Effects of Anaesthesia on Haemodynamic Responses to Haemorrhage

  • M. Zimpfer
  • E. Kotae
  • N. Mayer
  • P. Placheta
  • K. Steinbereithner
Part of the European Academy of Anaesthesiology book series (ANAESTHESIOLOGY, volume 3)


The traditional concepts of haemodynamic responses to harmorrhage have been derived primarily from studies in anaesthetized animals, often by using indirect techniques for measuring blood flow. It is, however, well recognized that general anaesthetic agents exert a variety of influences on the cardiovascular system and its control by the autonomic nervous system(1–6). Moreover, the effects of the anaesthetic agents can be modified further by concomitant surgical trauma(7).


Arterial Pressure Total Peripheral Resistance Haemodynamic Response Total Blood Loss Peripheral Vasoconstriction 
These keywords were added by machine and not by the authors. This process is experimental and the keywords may be updated as the learning algorithm improves.


Unable to display preview. Download preview PDF.

Unable to display preview. Download preview PDF.


  1. 1.
    Vatner SF (1978) Effects of anesthesia on cardiovascular control mechanisms. Environ Health Perspect 26: 193PubMedCrossRefGoogle Scholar
  2. 2.
    Merin RG, Kumazawa T and Luka NL (1976) Enflurane depresses myocardial function, perfusion and metabolism in the dog. Anesthesiology 45: 501PubMedCrossRefGoogle Scholar
  3. 3.
    Horan BF, Prys-Roberts C, Hamilton WK and Roberts JG (1977) Haemodynamic responses to enflurane anesthesia and hypovolaemia in the dog, and their modification by propranolol. Br J Anaesth 49: 1189PubMedCrossRefGoogle Scholar
  4. 4.
    Zimpfer M, Gilly H, Krosl P, Schlag G and Steinbereithner K (in press) Importance of myocardial loading conditions in determining the effects of enflurane on left ventricular function in the intact and isolated canine heart. AnesthesiologyGoogle Scholar
  5. 5.
    Beck A, Zimpfer M, Raberger G (in press) Inhibition of the carotid chemoreflex by enflurane in chronically instrumented dogs. Naunyn-Schmied Arch PharmacolGoogle Scholar
  6. 6.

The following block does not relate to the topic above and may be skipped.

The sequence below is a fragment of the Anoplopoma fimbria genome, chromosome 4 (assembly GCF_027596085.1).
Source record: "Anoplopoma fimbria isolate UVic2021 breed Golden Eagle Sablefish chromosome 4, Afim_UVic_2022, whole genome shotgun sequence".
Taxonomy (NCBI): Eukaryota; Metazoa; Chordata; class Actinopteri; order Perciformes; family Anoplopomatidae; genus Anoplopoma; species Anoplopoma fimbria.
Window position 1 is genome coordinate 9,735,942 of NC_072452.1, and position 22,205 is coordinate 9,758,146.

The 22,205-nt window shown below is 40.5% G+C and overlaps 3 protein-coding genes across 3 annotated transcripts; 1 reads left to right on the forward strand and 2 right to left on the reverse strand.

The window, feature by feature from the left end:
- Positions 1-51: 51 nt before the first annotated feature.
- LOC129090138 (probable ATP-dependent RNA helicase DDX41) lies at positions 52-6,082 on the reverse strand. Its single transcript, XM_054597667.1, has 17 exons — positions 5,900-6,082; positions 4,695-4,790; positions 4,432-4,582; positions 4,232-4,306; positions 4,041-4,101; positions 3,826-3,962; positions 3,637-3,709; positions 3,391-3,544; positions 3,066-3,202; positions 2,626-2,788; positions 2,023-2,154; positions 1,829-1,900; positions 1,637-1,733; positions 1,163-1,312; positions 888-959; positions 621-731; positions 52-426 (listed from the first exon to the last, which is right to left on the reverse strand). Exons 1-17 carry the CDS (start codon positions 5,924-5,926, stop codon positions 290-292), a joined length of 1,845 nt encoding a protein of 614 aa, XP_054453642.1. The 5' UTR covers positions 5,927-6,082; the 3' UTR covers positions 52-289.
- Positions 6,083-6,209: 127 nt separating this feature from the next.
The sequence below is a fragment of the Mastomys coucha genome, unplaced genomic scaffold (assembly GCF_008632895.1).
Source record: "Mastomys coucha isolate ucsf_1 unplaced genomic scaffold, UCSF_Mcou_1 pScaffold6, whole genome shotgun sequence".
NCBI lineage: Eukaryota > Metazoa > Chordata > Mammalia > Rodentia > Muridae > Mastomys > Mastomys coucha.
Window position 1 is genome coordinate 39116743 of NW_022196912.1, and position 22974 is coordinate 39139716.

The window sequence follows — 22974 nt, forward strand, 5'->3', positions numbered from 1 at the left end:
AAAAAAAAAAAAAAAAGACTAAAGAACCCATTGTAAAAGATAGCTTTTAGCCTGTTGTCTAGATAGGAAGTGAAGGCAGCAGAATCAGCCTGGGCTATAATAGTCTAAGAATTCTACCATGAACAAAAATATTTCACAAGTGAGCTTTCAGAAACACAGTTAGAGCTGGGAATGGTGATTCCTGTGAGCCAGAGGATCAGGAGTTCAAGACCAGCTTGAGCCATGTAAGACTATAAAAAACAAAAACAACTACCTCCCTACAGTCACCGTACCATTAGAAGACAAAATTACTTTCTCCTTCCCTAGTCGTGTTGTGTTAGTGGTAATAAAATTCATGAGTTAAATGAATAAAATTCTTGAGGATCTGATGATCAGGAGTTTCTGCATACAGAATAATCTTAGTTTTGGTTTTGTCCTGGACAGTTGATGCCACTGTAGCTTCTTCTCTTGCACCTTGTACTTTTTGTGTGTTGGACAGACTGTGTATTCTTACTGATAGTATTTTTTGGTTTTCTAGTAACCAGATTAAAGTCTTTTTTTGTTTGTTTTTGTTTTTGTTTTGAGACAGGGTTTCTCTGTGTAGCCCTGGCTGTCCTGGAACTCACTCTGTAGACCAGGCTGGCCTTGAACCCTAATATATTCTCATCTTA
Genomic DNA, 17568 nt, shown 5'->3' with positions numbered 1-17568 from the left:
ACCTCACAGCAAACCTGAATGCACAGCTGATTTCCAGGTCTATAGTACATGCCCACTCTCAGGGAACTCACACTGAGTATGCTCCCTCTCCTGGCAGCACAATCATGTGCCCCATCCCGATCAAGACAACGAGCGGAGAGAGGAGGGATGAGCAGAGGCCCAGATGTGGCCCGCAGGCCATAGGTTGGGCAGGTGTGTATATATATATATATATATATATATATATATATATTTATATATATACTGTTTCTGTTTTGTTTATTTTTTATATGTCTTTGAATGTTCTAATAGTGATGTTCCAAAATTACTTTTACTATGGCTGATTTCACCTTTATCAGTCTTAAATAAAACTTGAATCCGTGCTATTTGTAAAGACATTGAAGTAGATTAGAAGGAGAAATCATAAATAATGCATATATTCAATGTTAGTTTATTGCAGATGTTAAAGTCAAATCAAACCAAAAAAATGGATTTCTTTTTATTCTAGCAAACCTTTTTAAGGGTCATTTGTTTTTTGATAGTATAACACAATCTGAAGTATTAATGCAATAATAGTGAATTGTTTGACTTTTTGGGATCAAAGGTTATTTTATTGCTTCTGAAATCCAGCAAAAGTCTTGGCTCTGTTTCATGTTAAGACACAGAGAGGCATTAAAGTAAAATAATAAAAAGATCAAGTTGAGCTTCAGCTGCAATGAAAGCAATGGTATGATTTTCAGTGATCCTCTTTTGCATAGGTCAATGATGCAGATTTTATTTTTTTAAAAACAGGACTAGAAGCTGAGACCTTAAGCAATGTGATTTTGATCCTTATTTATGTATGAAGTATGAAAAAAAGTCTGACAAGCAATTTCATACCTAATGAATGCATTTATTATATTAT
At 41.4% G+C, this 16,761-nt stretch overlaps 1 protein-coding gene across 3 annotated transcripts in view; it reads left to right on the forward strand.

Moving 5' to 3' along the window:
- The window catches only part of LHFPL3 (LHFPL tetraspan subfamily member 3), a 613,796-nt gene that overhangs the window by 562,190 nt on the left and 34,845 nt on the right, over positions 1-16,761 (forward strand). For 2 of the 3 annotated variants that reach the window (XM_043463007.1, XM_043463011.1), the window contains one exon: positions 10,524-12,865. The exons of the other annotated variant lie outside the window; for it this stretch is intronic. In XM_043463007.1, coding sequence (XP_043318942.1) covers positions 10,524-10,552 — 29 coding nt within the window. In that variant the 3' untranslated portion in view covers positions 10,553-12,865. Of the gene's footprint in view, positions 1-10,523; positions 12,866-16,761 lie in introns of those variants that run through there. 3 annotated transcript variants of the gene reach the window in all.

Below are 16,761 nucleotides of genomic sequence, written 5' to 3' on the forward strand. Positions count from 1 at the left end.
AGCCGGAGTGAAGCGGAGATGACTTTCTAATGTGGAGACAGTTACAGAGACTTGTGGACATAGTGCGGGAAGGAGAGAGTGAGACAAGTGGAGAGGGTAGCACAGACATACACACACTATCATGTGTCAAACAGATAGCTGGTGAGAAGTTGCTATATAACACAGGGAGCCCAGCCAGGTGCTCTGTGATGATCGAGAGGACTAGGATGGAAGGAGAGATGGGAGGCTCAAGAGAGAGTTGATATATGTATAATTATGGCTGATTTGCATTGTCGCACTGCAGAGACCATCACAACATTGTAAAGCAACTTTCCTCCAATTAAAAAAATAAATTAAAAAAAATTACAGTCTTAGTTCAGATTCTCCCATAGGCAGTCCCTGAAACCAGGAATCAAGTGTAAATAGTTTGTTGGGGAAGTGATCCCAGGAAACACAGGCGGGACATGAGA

Zimpfer M, Manders WT, Barger AC, Vatner SF (in press) Pentobarbital alters compensatory neural and humoral mechanisms in response to haemorrhage. Am J PhysiolGoogle Scholar
  7. 7.
    Fray JCW, Siwek LG, Strull WM, Steller RN and Wilson JM (1976) Influence of dietary sodium on renin activity and arterial pressure during anesthesia. Am J Physiol 231: 1185PubMedGoogle Scholar
  8. 8.
    Armitage P (1971) Statistical methods in medical research. Oxford, Blackwell Sci-entific PublicationsGoogle Scholar
  9. 9.
    Chien S (1967) Role of the sympathetic nervous system in haemorrhage. Physiol Ref 47: 214Google Scholar
  10. 10.
    Haddy FJ, Overbeck HW, Daugherty RM Jr (1968) Peripheral Vascular resistance. Ann Rev Med 19: 167PubMedCrossRefGoogle Scholar
  11. 11.
    Guyton AC (1976) Textbook of medical physiology. Philadelphia London Toronto, WB SaundersGoogle Scholar
  12. 12.
    Morton M, Duke PC and Ong B (1980) Baroreflex control of heart rate in man awake and during enflurane and enflurane-nitrous oxide anesthesia. Anesthesiology 52: 221PubMedCrossRefGoogle Scholar
  13. 13.
    Weiskopf RB, Townsley MI, Riordan KK, Chadwick K, Baysinger M and Mahoney E (1981) Comparison of cardiopulmonary responses to graded haemorrhage during enflurane, halothane, isoflurane, and ketamine anesthesia. Anaesth Analg 60: 481CrossRefGoogle Scholar
  14. 14.
    Schumacher IG and Arndt JO (1978) Der Effekt von Methohexital, Fentanyl, De- hydrobenzperidol sowie von Chloralone auf die Aktivitat des Aortenbogens decere- brierter Katzen. Anaesthetist 27: 10Google Scholar
  15. 15.
    Zimpfer M, Beck A, Mayer N, Raberger G and Steinbereithner K (in press) Einfluft von Morphium auf die Kontrolle des kardiovaskularen Systems durch den Carotis- Sinus-Reflex und den Carotis-Chemoreflex. AnaesthesistGoogle Scholar
  16. 16.
    Marta JA, Davis HS and Eisele JH (1973) Vagomimetic effects of morphine and In- novar in man. Anaesth Analg 52: 817CrossRefGoogle Scholar
  17. 17.
    Hug CC Jr (1982) Anesthetic agents and the patient with cardiovascular disease. In: Ream AK, Fogdall RP (eds) Acute cardiovascular management. Philadelphia Toronto, J.B. Lippincott, p 247Google Scholar
  18. 18.
    Eger II EI (1976) Anesthetic uptake and action. Baltimore, Williams and WilkinsGoogle Scholar
  19. 19.
    Biscoe TJ, Bardley GW and Purves MJ (1970) The relation between carotid body chemoreceptor discharge, carotid sinus pressure, and carotid body venous flow. J Physiol 208: 99PubMedGoogle Scholar
  20. 20.
    Zimpfer M, Beck A, Raberger G, Mayer N and Steinbereithner K (1982) Effects of fentanyl on the carotid chemoreflex. Anesthesiology 57: A296CrossRefGoogle Scholar

Copyright information

© Springer-Verlag Berlin Heidelberg 1983

Authors and Affiliations

  • M. Zimpfer
  • E. Kotae
  • N. Mayer
  • P. Placheta
  • K. Steinbereithner

There are no affiliations available

Personalised recommendations